Friday, September 30, 2011

Running Man to the Rescue

When you have too much sewing to get
done before the end of the week,
you have to call for help.

"The running man" to the rescue.

Tomato juice,
Salt Pork,
and Rice

Put it together and what have you got?

Cabbage Rolls!
A true sign of fall.

 And a saving grace for dinner, multiple times.

Have a great weekend,

Wednesday, September 28, 2011

Strategic Planning

Strategic planning is the process of coming
up with a strategy to get something done.
There are all kinds of courses and flow charts
to teach you how
to successfully reach your goal.

My goal this week has been to get all three
store sample "quilting projects" done and over to the store before Saturday.

I didn't make a chart, 
contract a strategic planner,
or take a special training.

My strategy is:
1. sit down at the sewing machine,
2. put on an audio book, Smoking Seventeen by Janet Evanovich, and, 
3. as my friend Eileen says" Just run it through!"

And that's exactly what I've been doing.

The more I'm able to chain piece, the faster
it all goes together.

I work on all gazillion blocks at a time.
Actually, for this last project it's 32 blocks,
but it still seems like a lot. 

I do each step 32 times and then move on to the next.
Sew, trim, press and sew....

I'm working on a Schnibbles pattern,
by Miss Rosie's Quilt Co.
called "Oso", which is Spanish for bear,
using a new, yet unavailable line,
by Kate Spain called "Good Fortune".

I'll post a picture when I'm done,
which according to my strategic plan 
had better be soon.

Until Next Time-

Monday, September 26, 2011

Autumn Preparedness

What do animals do to get ready for the 

In the fall they eat more to build up a thick layer of fat,
their fur gets thicker,
and store away food for a cold winter's day.

What do I do to get ready for winter on
a beautiful autumn day?

1. I bake pumpkin snickerdoodle cookies
for energy,
( I don't like to refer to it as building a layer of fat)


2. Is it time to put the razor away and let nature take it's course?

3. Yesterday I went to Quilt-a-Fair, which is a venders/
quilt show put on by the Colorado Quilting Council.
It's held once a year and is loads of shopping fun.

Our booth from The Fig Leaf was selling kits
left and right.
I generally don't buy kits, but
I felt like I just needed a kit too

 One of my favorite venders, Bonnie Blue Quilts,
had one just for me!

I feel  better prepared already.
Until Next time-

Friday, September 23, 2011

Are We Having Fun Yet?

My "cute" brown and black quilt has been quite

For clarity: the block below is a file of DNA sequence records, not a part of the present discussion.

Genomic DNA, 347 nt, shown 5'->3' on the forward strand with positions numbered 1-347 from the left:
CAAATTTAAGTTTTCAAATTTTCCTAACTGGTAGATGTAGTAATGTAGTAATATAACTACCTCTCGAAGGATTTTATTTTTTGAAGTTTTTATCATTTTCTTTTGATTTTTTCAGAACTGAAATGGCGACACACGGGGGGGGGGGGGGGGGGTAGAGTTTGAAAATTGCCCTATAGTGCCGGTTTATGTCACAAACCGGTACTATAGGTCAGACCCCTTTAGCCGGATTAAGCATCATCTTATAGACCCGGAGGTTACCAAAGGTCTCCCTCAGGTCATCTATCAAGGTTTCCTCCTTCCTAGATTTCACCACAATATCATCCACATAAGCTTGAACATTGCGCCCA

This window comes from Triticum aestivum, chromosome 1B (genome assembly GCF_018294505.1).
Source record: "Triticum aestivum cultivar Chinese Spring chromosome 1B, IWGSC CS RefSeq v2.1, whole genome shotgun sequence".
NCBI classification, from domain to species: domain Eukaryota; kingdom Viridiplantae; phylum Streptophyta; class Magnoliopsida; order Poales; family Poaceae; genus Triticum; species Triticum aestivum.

the challenge.

I think because I've been  working under
a time crunch.

When one of my quilt samples is hanging up at the store,
I try to be very exact.
Customers love to scrutinize other people's work,
usually in a positive manner, but not always.

I started machine quilting yesterday 
after Jack and I  got all my piecing corrected.

I appreciated everyone encouragement regarding that 
"little issue".

If you apply the 3 foot rule, it doesn't look too bad, even 
pretty good. 
The key for me is to use the same color thread as the fabric so
it hides all the flaws.
It just when there's a slight difference between fabric 
and thread that my wobbles become
more apparent.

Wait a minute. 
Quilting is suppose to be fun.

Time to  crank up some music, opened a Mountain Dew and 
say" Are we having fun yet?"

The answer: "You bet."

The good news is that my machine had no tension issues.
I figure it was sensing mine.
Until Next Time-

Wednesday, September 21, 2011

Jack the Ripper

Jack the Ripper was a pretty ruthless
 unidentified serial killer in London in 1888.

Yesterday  I needed Jack and I needed him to be ruthless.

I'd been working on this store sample.
I thought it was going great.

Do you see what I saw as I got ready to baste it?

8 blocks out of order.
I had flipped that section.


I  desperately needed Jack the Ripper.

He needed to be merciless and even cruel.

It was like doing surgery to remove the infected area.

Finally I got it back in place in the right direction and
started to machine quilt.

But wait!
What's this?#?

I couldn't believe it, another block twisted.

By now it was too late for Jack to do anything.
Instead I needed his sister, Agatha the Appliquer.

So I appliqued a new block over the wrong one.

I think everything is ok now.

 I hate to look too closely.

Yesterday must have been a non sewing day.
But Jack was able to come to my rescue.
In defense, 
I probably was thinking about the humungous piece of 
space debris that could be fall right towards me and 
was slightly distracted.
Until Next Time-

Monday, September 19, 2011

A Stand Up Job

I was trying to think of jobs that are difficult 
to do standing up.

An airline pilot,
a manicurist,
a bobsled racer,
and a tennis ump.

But what about someone using a sewing machine?
Is it a sit down job or can it be done standing up?

My actual sewing area is pretty small and I don't have 
space for a design wall.
So when I get to the point where I need to start sewing
blocks together, I usually retreat to the dining room
table and use the floor as my design wall.

It does require more bending over to retrieve pieces,
but I figure that's good exercise.

This is a new pattern that I've been working on for the store.
It's by Primitive Gatherings and Lisa Bongean